We Can Do It!, work-incentive poster for the Westinghouse by artist J. Howard Miller, 1942
The full mobilization of American society during the Second World War prompted a massive advertising campaign from the federal government’s Office of War Information (OWI). That campaign had many facets, including a sizable print campaign that targeted public spaces. The posters that emerged from the OWI remain some of the most eye-catching and memorable mass-audience images in historical memory.
Historian Christopher Hamner explores those well-known posters, focusing on two important themes: the differing portrayals of America’s enemies, and the evolution of what were deemed acceptable roles for men and women amid the turmoil of war.
July 17 This Is the Enemy
The government portrayed the American effort in the Second World War as a crusade against totalitarianism: German fascism in Europe and a militarized Japanese empire in the Pacific. Official messaging depicted both struggles as righteous, necessary, and morally unambiguous. But the portrayal of German and Japanese enemies made fascinating, and sometimes subtle, distinctions between the war in Europe and that in the Pacific. Hamner explores some of the best-known wartime images, examining them for details that suggest intriguing patterns in how Americans were being told by their government to think about their two enemies.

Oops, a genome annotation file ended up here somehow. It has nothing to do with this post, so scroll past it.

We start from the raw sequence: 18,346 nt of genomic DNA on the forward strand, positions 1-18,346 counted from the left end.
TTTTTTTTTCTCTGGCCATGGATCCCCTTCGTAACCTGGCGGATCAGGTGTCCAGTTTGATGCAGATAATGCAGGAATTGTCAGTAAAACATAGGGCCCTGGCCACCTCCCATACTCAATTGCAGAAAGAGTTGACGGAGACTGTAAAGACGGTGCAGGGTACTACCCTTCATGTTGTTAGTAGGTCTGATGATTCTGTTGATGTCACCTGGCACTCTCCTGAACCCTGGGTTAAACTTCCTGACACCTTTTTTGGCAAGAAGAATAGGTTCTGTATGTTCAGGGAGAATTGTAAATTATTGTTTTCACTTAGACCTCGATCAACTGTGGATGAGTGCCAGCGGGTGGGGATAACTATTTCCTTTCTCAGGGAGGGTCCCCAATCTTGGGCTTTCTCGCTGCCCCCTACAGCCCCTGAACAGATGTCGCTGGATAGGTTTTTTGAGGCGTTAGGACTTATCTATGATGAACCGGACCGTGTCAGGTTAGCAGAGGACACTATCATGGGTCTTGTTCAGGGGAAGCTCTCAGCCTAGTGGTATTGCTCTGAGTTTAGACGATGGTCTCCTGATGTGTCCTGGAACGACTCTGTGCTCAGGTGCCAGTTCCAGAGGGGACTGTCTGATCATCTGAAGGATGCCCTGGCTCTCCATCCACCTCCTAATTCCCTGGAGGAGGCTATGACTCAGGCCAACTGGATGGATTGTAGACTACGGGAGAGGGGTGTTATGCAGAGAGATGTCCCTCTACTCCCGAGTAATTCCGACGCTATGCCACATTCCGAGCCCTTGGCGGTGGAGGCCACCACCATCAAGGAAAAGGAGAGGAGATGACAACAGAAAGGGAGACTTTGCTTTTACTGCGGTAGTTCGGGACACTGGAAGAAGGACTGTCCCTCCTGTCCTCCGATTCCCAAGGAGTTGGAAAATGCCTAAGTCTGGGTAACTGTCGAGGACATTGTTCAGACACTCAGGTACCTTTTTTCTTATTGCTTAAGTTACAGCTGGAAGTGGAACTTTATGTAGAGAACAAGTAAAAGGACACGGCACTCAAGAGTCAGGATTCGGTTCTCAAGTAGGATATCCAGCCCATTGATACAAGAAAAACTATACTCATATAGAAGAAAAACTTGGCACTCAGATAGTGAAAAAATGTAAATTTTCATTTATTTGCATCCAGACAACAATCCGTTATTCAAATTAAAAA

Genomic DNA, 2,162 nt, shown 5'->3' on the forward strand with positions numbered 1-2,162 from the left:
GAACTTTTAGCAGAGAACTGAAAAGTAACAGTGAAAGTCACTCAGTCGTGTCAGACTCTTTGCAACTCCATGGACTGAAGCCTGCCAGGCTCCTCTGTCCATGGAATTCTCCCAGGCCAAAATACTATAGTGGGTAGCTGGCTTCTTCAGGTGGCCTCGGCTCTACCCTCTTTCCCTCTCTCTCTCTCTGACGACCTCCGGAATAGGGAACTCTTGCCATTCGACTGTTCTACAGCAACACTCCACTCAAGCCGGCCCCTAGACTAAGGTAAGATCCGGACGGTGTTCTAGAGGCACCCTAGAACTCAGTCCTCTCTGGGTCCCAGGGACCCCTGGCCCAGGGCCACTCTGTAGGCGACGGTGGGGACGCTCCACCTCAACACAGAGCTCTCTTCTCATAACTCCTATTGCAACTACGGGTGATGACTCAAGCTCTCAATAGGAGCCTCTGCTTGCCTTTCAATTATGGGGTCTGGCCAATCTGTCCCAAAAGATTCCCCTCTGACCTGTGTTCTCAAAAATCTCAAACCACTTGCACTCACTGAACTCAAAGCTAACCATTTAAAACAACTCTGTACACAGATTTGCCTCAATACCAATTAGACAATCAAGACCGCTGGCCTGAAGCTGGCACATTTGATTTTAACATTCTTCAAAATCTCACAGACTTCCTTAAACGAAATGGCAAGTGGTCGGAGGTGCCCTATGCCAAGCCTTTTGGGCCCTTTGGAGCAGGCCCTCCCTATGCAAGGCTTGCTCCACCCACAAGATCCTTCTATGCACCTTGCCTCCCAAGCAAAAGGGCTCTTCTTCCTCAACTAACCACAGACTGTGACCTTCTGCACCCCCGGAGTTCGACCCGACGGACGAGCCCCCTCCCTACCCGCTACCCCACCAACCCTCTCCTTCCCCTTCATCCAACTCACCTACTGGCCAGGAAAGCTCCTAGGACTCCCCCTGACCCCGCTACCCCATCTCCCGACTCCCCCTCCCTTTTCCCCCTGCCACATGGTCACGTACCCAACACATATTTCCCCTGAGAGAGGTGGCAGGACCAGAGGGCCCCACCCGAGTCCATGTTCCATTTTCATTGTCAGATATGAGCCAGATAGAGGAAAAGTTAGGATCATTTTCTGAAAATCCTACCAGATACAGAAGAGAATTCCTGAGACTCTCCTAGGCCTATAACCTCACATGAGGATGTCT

July 24 We Can Do It
Mobilizing millions of men to fight in war zones across the globe required a profound reordering of nearly every facet of American life, including the economy and labor force. With more than 16 million servicemen abroad, the government turned out of necessity to women—until then largely relegated to “women’s work” when they labored outside the home—to fill that worker shortfall. But mobilizing women within the industrial economy was not simply a matter of opening jobs. The government also created an extensive advertising campaign to redefine women’s roles and femininity more generally, as leaders sought to encourage women to cross traditional gender boundaries. Hamner examines American posters that depict shifting gender roles during wartime, contrasting the visions of masculinity and femininity the government presented its citizens during the buildup to a “total war”